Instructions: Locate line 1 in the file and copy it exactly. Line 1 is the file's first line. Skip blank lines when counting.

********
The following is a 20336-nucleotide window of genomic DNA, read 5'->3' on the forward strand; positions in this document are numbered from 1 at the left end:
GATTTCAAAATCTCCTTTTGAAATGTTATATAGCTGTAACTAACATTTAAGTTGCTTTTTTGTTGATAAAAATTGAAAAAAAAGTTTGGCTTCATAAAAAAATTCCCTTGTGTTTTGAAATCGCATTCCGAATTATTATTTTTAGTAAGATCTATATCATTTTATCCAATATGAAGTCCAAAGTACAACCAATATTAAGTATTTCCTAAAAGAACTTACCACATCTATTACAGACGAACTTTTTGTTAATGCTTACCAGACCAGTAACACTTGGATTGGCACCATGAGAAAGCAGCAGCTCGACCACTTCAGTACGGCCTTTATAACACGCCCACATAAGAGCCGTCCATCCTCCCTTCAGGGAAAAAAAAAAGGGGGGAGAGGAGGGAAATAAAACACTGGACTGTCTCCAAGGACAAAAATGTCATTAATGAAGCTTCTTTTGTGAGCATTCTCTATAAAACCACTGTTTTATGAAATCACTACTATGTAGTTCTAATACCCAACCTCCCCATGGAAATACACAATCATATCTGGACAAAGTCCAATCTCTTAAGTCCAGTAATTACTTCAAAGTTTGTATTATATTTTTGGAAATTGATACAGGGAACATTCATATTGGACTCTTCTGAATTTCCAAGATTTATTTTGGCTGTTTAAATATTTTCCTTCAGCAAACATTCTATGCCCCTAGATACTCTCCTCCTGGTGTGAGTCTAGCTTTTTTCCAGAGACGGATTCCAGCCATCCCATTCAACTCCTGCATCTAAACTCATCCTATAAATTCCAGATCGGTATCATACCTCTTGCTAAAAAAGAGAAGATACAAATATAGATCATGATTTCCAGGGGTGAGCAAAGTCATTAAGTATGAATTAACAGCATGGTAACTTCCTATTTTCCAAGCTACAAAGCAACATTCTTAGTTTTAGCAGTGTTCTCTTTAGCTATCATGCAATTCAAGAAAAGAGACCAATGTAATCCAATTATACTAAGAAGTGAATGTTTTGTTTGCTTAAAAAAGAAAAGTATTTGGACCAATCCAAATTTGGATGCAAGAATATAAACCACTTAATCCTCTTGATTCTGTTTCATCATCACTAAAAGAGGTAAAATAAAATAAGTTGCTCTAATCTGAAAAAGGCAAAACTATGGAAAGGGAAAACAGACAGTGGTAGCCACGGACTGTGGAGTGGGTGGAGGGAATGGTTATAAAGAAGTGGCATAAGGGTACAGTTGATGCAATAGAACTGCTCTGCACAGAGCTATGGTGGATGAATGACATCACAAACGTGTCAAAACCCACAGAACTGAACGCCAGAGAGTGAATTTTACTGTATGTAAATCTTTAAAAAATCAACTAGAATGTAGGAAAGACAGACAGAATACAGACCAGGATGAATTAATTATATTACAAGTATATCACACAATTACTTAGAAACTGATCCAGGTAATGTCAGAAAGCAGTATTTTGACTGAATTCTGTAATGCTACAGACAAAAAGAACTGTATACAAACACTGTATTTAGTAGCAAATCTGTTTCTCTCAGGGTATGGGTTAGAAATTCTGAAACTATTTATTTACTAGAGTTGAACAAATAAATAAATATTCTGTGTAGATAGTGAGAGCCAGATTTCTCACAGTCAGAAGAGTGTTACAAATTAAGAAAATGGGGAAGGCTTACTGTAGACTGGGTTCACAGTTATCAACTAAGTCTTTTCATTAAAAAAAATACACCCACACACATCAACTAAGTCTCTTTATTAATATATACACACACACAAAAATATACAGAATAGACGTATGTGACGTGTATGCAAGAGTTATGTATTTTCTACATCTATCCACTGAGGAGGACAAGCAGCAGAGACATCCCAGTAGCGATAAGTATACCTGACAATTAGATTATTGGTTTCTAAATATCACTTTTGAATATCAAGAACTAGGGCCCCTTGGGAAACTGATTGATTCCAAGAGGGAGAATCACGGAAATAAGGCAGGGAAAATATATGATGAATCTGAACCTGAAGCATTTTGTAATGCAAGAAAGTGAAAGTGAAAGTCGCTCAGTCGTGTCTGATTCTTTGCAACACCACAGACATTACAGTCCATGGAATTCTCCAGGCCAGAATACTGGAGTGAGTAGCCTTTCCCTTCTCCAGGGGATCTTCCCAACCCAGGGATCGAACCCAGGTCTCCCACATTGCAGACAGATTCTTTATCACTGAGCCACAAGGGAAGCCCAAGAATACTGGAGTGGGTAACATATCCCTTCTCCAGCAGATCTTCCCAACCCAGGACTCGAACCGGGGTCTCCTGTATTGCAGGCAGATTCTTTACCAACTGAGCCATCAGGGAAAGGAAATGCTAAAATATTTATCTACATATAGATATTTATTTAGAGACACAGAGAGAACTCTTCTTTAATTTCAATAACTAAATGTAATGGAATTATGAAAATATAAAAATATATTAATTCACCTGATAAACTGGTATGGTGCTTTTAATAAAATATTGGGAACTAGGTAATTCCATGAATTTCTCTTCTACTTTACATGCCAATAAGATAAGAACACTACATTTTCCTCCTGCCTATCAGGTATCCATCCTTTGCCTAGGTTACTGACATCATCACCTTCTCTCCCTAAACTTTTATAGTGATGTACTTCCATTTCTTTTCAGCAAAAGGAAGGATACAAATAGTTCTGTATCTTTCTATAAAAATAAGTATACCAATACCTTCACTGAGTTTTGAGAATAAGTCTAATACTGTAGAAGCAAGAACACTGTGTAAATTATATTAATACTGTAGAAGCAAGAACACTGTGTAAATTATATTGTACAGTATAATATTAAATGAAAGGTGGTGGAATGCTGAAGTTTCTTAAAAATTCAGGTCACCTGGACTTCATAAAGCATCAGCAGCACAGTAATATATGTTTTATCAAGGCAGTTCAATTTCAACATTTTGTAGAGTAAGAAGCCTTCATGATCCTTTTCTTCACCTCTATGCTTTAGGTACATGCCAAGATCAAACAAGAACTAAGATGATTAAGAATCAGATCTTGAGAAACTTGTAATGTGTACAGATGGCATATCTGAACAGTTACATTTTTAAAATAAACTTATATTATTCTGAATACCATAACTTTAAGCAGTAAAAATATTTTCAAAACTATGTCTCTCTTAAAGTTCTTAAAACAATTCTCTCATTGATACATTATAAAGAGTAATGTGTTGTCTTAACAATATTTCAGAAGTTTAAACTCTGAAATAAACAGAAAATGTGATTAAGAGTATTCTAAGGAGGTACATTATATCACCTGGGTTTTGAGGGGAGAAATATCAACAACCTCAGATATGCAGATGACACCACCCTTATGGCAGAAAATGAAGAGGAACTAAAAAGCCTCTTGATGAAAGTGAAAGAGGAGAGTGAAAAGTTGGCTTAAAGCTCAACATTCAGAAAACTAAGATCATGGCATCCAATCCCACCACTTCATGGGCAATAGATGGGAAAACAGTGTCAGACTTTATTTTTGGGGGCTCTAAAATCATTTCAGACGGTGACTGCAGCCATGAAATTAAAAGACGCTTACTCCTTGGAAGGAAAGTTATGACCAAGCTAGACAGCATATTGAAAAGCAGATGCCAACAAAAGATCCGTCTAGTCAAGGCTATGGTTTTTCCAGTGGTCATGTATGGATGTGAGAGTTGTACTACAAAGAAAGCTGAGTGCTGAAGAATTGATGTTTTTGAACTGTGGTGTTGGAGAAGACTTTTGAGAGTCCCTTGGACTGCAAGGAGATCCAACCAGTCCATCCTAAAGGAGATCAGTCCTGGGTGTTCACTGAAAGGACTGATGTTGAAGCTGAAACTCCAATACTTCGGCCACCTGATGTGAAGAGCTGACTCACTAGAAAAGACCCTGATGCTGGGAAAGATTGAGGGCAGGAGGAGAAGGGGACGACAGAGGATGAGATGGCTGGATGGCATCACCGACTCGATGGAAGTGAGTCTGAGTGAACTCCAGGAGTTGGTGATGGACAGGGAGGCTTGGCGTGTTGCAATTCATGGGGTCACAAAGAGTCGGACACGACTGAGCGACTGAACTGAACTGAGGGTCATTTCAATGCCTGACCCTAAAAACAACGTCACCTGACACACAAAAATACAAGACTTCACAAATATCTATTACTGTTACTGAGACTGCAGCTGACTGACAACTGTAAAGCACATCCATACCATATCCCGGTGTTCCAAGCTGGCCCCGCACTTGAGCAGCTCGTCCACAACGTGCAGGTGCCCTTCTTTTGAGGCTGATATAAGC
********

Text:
The following is a 20336-nucleotide window of genomic DNA, read 5'->3' on the forward strand; positions in this document are numbered from 1 at the left end: